Martyrs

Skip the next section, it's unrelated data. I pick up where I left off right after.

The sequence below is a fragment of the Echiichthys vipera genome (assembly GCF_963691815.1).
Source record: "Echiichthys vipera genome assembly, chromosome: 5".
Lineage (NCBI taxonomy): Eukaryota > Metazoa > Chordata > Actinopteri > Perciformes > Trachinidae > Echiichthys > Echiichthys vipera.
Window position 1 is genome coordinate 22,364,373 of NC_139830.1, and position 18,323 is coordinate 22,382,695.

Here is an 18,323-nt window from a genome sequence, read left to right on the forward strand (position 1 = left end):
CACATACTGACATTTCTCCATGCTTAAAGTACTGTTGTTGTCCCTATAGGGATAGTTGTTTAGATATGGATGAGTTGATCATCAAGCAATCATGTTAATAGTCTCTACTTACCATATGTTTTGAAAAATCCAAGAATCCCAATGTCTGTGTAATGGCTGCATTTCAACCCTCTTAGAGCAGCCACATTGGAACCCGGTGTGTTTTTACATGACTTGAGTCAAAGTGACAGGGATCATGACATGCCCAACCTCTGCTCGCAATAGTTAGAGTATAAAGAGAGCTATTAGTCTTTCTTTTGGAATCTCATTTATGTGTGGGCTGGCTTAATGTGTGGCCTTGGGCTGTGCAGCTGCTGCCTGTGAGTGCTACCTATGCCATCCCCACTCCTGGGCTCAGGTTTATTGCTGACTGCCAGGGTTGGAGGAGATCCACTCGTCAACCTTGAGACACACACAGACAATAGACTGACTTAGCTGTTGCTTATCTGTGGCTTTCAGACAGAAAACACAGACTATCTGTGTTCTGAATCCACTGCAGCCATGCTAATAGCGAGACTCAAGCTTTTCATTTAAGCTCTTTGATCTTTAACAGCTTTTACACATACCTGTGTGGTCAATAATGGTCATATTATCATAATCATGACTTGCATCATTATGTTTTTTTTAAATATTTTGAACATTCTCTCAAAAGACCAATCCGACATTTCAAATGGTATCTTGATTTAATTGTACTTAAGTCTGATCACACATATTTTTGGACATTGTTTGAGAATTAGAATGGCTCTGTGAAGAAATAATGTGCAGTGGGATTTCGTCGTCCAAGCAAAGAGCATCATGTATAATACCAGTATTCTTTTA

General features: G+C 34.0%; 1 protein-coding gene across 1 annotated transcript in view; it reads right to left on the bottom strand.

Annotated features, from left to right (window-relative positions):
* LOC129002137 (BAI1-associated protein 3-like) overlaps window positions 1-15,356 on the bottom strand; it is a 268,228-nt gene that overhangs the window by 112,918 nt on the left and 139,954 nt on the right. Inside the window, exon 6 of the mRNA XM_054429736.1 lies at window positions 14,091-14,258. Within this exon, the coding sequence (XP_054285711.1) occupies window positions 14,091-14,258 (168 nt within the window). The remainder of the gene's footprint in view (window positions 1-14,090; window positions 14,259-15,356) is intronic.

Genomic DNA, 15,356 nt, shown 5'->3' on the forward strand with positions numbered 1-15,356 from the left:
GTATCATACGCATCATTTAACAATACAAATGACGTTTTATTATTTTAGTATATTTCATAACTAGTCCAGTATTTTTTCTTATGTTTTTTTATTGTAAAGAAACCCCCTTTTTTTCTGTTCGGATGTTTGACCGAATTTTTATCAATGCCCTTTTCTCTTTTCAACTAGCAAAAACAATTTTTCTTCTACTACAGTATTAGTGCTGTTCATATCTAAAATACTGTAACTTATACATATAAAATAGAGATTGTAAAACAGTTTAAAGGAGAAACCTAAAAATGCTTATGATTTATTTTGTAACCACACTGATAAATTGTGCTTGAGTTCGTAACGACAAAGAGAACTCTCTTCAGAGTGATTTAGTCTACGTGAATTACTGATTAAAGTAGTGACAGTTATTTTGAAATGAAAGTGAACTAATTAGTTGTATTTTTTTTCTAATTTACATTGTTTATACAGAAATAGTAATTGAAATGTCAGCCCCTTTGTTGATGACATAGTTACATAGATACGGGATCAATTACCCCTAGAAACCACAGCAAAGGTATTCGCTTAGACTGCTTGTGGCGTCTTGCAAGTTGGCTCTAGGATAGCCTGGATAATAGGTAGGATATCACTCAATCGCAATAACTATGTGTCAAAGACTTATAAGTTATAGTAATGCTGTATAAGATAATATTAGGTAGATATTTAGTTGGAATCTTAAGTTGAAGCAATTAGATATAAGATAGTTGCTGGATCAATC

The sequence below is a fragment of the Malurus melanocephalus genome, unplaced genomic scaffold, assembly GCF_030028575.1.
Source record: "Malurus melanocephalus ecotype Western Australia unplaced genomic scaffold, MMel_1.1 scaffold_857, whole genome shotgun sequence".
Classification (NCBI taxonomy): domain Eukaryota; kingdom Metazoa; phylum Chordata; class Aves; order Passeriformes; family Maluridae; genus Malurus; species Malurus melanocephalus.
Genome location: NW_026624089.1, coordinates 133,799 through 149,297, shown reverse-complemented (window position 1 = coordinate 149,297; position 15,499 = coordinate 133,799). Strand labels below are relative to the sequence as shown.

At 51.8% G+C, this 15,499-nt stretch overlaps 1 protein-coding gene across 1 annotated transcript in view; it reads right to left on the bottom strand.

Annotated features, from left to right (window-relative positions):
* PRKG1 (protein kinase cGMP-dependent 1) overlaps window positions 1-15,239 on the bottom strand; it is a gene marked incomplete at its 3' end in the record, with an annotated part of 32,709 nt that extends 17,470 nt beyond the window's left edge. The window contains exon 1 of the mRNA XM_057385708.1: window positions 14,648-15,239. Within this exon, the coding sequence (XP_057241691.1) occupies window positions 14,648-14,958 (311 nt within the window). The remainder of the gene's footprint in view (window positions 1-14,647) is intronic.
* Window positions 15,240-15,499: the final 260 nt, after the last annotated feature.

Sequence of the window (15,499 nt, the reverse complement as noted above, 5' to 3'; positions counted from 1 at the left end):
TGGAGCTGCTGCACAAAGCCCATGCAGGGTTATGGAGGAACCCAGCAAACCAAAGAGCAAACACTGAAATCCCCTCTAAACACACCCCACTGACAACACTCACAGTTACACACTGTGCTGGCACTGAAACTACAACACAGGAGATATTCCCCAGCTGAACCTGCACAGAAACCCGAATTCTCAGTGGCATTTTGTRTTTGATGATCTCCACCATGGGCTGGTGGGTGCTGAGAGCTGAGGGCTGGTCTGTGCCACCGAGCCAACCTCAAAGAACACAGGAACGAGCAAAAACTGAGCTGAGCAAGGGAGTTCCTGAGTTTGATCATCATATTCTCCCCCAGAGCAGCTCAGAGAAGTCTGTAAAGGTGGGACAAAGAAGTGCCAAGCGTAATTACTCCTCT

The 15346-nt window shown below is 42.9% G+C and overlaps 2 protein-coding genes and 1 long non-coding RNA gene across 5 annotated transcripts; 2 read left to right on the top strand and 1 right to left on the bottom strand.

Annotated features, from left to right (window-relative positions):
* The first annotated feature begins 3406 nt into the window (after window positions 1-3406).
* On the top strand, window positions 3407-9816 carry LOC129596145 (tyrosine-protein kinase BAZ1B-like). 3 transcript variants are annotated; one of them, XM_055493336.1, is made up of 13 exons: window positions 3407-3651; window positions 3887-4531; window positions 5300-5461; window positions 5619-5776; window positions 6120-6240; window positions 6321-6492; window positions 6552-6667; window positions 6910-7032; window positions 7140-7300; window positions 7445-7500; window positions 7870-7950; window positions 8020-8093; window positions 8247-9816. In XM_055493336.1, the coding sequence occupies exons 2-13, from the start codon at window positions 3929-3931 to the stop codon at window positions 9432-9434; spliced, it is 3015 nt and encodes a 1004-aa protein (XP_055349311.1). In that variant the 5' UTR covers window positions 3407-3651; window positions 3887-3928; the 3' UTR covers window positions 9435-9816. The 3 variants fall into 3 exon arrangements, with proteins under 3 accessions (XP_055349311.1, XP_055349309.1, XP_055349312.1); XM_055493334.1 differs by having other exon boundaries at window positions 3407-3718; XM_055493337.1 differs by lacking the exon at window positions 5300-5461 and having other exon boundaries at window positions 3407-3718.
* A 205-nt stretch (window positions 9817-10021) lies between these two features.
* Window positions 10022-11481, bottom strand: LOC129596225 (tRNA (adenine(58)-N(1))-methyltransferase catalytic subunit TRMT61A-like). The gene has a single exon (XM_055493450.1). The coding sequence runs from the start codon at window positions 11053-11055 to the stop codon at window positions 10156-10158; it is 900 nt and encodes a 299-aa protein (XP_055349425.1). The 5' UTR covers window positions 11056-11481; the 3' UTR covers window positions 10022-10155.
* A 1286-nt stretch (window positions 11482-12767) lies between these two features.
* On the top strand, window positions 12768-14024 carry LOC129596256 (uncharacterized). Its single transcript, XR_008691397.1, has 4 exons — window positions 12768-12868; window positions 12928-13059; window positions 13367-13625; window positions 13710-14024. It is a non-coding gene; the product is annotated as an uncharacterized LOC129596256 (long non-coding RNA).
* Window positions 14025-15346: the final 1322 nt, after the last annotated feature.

Martyrs I. martyr: Eccl. The specific designation of honour (connoting the highest degree of saintship) for: One who voluntarily undergoes the penalty of death for refusing to renounce the Christian faith or any article of it, for perseverance in any Christian virtue, or for obedience to any law or command of the Church. A. Forms of martyr are found only in ACT 22:20; REV 2:13; REV 17:6. B. Martyr translates the Greek word martus (Strong's G3144), which means witness and is so translated in 29 places. C. A small distinction exists between being involuntarily slain for the faith (as Abel, IJO 3:12) and voluntarily surrendering one's life for the faith, as Christ or Stephen. JOH 10:17-18; ACT 22:20. D. However, anyone whose mind would not be moved from his faith and died at the hands of another because of that faith, whether voluntarily or involuntarily, is accepted by God as an overcomer. REV12:11. II. The term martyr has been mainstreamed as meaning “anyone who dies for what he believes in” or “anyone who dies for a good cause.” Consider the popular phrase, “He was a martyr for a good cause.” A. We commonly hear of Muslim, Jewish, Buddhist, Hindu or even Communist martyrs, but are these all the same as a Christian martyr? B. For many, martyr has become a synonym for a zealous fanatic of any cause who is willing to die for that cause whether it is religious, political, racial or economic, and whether that person does so as an aggressor, defender or victim. C. This study intends to show that genuine Christian martyrdom is not the same as others, and whereas not violating conscience is very important, the giving of one's life for conscience sake is not the sole determiner of the honor of such an action. D. There are today in some parts of the world Christians who suffer intense religious persecution and genuine Christian martyrs who died for no other reason than their belief that Jesus Christ is their living God and Lord of their lives. 1. They have no particular political agenda nor hatred of unbelievers, and are generally peace-loving, trustworthy acquaintances of all men. 2. The numbers of their martyrs are greater than those of other religions or causes. III. Muslims who blow themselves up in suicide bombings may do so out of a heartfelt belief in their system of religion. A. They may do so with bravery and a clear conscience. But remember that Paul was a heavy persecutor with a clear conscience before his conversion. ACT 23:1; 26:9-11. B. The slaying of innocents in the name of a delusion does not justify it. 1TI 1:13. C. A suicide bomber is not a martyr by any stretch. 1. He is choosing his own death without coercion and actively pursuing it. 2. He is not dying because he refuses to convert from his own religion; he is dying because others do not convert to his religion. IV. Polytheistic religions are less likely to produce martyrs because of the very nature of polytheism. A. Their open-minded superstition might rather incorporate another belief system into its pantheon of deities and beliefs. To a limited extent, they are tolerant. B. In India today, Hindus are known to add Jesus Christ to their religious festivals and Martyrs 3-11-17 Page 1 of 3 pantheon of deities (though they would not recognize Him as the unique Creator, Savior and Judge). 1. This kind of open-minded superstition was what Paul challenged in ACT 17:16-23. 2. Pauline Christianity (the full implication of Jesus Christ as Lord) is one religion that idolaters would rather fight than tolerate. ACT 19:17-35. C. Some Buddhists and Hindus have submitted to death rather than convert from their religions. 1. Tibetan Buddhists have been persecuted unto death for refusal to convert to atheistic communism. 2. Hindus have likewise suffered for refusing to convert to Islamic monotheism. D. Religion is not always the only factor in such persecution. 1. In the Muslim/Hindu conflict, the nationalistic animosity between the Pakistanis and the Indians is a big factor. 2. In the Tibetan Buddhist/Chinese Communist conflict, the issue is as much about self-government and independence versus centralized government as it is about religion. E. Mind that genuine Christianity has no interest in earthly kingdoms (JOH 18:36) and seeks to only prepare all men for the Judgment Seat of the heavenly kingdom. ACT 17:30-31. V. Assuming that Hindu and Buddhist “martyrs” die for conscience sake, what makes their deaths differ from the genuine Christian who dies for conscience sake concerning Jesus Christ? A. An obvious distinction is that the H or B dies for a delusion but the Christian dies for the truth which is supported by eyewitness accounts of the resurrected Jesus Christ Who perfectly fulfilled the prophecies of Himself made for thousands of years before His arrival and Whose prophecies continue to be fulfilled throughout post-ascension history. B. Why was the H or B targeted? Was it strictly for the spiritual tenets of his belief system or were there other factors involved? 1. Was he engaged in violent or revolutionary political activities? 2. If so, then he is not truly dying as a martyr but moreso as an enemy combatant. C. Sometimes innocent bystanders die in such political conflicts, in which case their deaths are not martyrdom in religious sense but rather war casualties or genocide. D. The killing of non-Christians simply because of their religious beliefs (and their unwillingness to convert away from them) is rare. By contrast, it is estimated that in the Sudan alone, hundreds of thousands of Christians have been slain simply for their refusal to renounce their Christian faith. VI. Since the resurrection of Christ, Christians have suffered martyrdom at the hands of Jews, Romans, Huns, Goths, Vikings, Muslims, Hindus, etc., and the Catholic Church has a bloody track record of its own. A. The majority of Christian martyrs were not revolutionaries or political dissidents but ordinary folk. B. In following the teachings of their Lord, they sought to live peaceably with all men (ROM 12:18), love their neighbors and have an honest conversation (ROM 13:9; 1PE 2:12), submitting to civil authority (1PE 2:13-17) and pay their taxes (MAT 22:21). C. In general, they gave no cause for offense, yet they have suffered more persecution and martyrdom for their faith than other religions. Why? VII. Biblical Christianity is a lightning-rod to natural man's wrath against God and His ways. Martyrs 3-11-17 Page 2 of 3 A. It is hated because of its exposure of what men are really all about. JOH 3:19. B. It is hated because it declares judgment after death and final judgment according to man's works. HEB 9:27; REV 20:12-13. C. It is hated because it declares all men under sin and incapable of satisfying the demands of a holy God for righteousness. ROM 3:9-20; EPH 2:1. D. It is hated because of its exclusivity. 1. It forbids any other god. 2. It declares that Jesus Christ is the sole salvation of sinners. ACT 4:12. 3. It declares that none can approach God but through Jesus Christ. JOH 14:6. 4. It declares that God must be worshipped in an exclusive manner. JOH 4:23-24. 5. It forbids the commingling of any other religion. 2CO 6:14-18. 6. Its textbook (the Bible) is the sole true revelation. PSA 119:128; 1JO 4:6. E. It is preeminently despised because of Jesus Christ, Whom it holds to be the Creator, Savior and Judge of mankind to Whom all men must answer. ACT 17:31. 1. Because the world hates Him, it hates His followers. JOH 15:18-20. 2. The general rule is that the harmless ends up being the harmed. GAL 4:29. VIII. Because of His example and resurrection, Christians not only know what to expect but also how to react to persecution. 1PE 2:21-24; LUK 23:34; ACT 7:60; ROM 8:18. Martyrs 3-11-17 Page 3 of 3